Every time we seek to isolate ourselves, the memories come back to hit us in the face. It is impossible not to be emotional. To make matters worse, thanks to our bad habit to look at our mobile all the time, we see pictures of “our” kids, and it’s another slap in the face.

We are tired and want to go out for dinner. Julius joins us and Abel begins to download videos from the Iphone and GoPro, and explains to Julius how to organize Tennis League between schools. We speak of formats, regulations… It’s getting late and we go home. Tomorrow is our last day in this beautiful city.

Also read:
#TennisAid Uganda: the story of Martin Rocca
#TennisAid Uganda: the project
#TennisAid Uganda: the funding
#TennisAid: the arrival in Uganda
#TennisAid Uganda: the Ntinda School for the Deaf
#TennisAid: the second day in Uganda – the Shimoni Primary School
#TennisAid third day in Uganda

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We’re heading to the airport of Barcelona, arrive well in time, we check in, wait in the departure lounge. Suddenly I realize that I forgot one of the two backpacks we’re allowed to take with us on the plane. I run through security controls and get it back.

We leave towards London. A 3-hour stop at Heathrow and then a 7-hour flight to Uganda.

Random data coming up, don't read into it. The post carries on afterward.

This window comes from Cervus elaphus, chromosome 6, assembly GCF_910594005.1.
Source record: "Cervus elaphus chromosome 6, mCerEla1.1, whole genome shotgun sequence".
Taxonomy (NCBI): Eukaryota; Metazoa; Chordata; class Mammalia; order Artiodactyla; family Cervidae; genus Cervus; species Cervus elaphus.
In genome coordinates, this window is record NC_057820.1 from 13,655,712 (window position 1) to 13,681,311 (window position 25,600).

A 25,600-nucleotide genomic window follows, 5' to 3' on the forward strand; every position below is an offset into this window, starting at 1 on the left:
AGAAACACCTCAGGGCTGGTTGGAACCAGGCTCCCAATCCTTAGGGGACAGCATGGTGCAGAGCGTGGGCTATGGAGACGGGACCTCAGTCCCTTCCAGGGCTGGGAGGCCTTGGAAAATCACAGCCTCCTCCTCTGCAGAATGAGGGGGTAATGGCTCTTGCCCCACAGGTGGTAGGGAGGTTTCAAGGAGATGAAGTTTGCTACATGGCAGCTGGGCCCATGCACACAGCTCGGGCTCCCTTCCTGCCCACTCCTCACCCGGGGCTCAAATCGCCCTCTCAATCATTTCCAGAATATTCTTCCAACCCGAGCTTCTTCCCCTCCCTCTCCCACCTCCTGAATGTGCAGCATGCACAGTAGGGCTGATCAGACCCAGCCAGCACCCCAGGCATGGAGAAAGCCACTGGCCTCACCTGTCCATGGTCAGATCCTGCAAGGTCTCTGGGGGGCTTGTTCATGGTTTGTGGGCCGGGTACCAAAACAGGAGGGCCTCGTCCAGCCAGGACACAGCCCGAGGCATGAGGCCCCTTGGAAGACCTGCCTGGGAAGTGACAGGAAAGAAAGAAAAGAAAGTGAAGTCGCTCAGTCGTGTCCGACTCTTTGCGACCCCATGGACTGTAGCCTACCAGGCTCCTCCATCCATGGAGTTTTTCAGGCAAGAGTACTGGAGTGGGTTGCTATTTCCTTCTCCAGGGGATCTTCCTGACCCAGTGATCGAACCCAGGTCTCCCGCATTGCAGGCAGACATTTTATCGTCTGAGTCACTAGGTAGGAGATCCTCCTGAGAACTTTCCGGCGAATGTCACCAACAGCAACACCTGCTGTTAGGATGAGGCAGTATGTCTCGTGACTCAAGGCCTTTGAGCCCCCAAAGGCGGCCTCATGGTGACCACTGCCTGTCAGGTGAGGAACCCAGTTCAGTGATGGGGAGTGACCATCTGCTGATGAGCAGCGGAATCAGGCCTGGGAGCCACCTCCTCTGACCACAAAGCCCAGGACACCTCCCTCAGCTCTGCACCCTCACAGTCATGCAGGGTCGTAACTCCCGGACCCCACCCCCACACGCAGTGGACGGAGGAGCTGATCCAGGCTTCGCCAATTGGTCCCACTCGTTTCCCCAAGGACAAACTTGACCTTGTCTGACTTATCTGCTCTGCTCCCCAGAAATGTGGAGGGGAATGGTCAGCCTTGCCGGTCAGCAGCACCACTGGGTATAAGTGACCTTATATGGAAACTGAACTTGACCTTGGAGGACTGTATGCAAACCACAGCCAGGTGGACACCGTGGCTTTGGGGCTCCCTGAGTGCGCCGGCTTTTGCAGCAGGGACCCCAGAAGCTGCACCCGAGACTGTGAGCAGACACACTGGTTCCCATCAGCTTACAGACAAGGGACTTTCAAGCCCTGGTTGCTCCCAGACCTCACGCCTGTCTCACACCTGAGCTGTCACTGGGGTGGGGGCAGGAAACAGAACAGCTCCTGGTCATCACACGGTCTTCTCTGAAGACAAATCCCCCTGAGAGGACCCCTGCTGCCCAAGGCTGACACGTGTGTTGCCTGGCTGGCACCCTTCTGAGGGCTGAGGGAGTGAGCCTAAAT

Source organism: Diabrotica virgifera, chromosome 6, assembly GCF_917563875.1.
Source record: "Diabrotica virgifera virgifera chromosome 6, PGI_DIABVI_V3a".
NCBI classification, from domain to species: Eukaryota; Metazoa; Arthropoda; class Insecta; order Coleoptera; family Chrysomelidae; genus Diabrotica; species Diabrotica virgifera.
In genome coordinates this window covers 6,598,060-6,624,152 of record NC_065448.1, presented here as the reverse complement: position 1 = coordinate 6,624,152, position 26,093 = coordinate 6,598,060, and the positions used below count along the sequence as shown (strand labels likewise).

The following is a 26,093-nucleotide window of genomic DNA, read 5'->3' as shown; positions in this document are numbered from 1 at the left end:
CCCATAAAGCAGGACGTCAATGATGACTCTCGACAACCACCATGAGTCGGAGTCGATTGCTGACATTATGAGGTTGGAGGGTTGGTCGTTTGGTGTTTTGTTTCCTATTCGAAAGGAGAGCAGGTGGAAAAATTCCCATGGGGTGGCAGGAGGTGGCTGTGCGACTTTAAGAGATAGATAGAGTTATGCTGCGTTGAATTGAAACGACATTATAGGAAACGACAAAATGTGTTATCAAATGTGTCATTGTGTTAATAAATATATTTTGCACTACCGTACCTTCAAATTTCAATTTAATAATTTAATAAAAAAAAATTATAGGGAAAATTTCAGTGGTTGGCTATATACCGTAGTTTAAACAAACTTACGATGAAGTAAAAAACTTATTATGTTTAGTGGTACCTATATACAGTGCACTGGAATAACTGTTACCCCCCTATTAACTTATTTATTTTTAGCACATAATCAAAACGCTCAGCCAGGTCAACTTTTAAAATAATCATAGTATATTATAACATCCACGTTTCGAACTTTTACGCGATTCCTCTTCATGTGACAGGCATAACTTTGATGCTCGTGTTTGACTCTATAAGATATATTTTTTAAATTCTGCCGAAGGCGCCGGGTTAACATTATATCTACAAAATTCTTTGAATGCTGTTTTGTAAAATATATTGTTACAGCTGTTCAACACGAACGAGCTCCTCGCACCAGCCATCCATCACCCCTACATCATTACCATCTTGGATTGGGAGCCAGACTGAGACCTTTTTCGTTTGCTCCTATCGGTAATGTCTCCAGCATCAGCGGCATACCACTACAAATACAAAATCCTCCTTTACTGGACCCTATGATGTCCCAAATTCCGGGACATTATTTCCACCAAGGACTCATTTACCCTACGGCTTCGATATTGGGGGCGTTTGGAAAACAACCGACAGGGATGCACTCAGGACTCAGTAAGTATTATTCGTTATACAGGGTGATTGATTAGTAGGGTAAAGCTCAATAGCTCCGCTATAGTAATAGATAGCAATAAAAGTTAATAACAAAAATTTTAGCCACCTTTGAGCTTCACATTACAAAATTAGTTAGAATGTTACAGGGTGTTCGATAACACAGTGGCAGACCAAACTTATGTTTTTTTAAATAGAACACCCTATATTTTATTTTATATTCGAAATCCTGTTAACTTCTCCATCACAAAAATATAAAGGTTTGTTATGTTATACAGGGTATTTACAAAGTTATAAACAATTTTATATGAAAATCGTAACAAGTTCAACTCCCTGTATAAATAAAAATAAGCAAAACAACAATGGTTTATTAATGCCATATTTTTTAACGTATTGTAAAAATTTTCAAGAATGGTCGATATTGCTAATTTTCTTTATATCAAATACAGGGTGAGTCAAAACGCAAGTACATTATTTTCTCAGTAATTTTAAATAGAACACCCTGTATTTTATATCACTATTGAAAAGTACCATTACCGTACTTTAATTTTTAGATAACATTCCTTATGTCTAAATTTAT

After getting off the plane and passing health checks, we go through visa control where we have to play €40 each.

In all the many tips I have made in my life, a customs officer had never talked to me with such kindness and humor:

Customs officer: Spain? What’s good in Spain?
Abel: Barcelona!
Customs officer: but Barcelona is really in Spain or not in Spain? (with an ironic look)

We collect our luggage and go without showing our certificate of donation we had dealt with the Ugandan Consulate in Badalona to avoid being charged a fee for introducing material into the country.

Our friends receive us with effusive hugs and warm welcome. We get into two cars and start the journey: about 45 minutes from Entebbe to Kampala.

First impression: the atmosphere is relaxed, many people in the streets (it’s Saturday night), traffic is informal, there is no light on the road.

During the trip, our host Vincent will not stop thanking us for the effort to get there and the help we will provide.
We begin to understand the magnitude of the trip and its impact on these people. We arrive in Bukoto, where we will stay in the house of one of the coaches (Julius Kyobe). My apartment is not especially big, but my bedroom is bigger than his house. There is no sink in the bathroom. No matter, it’s just a detail.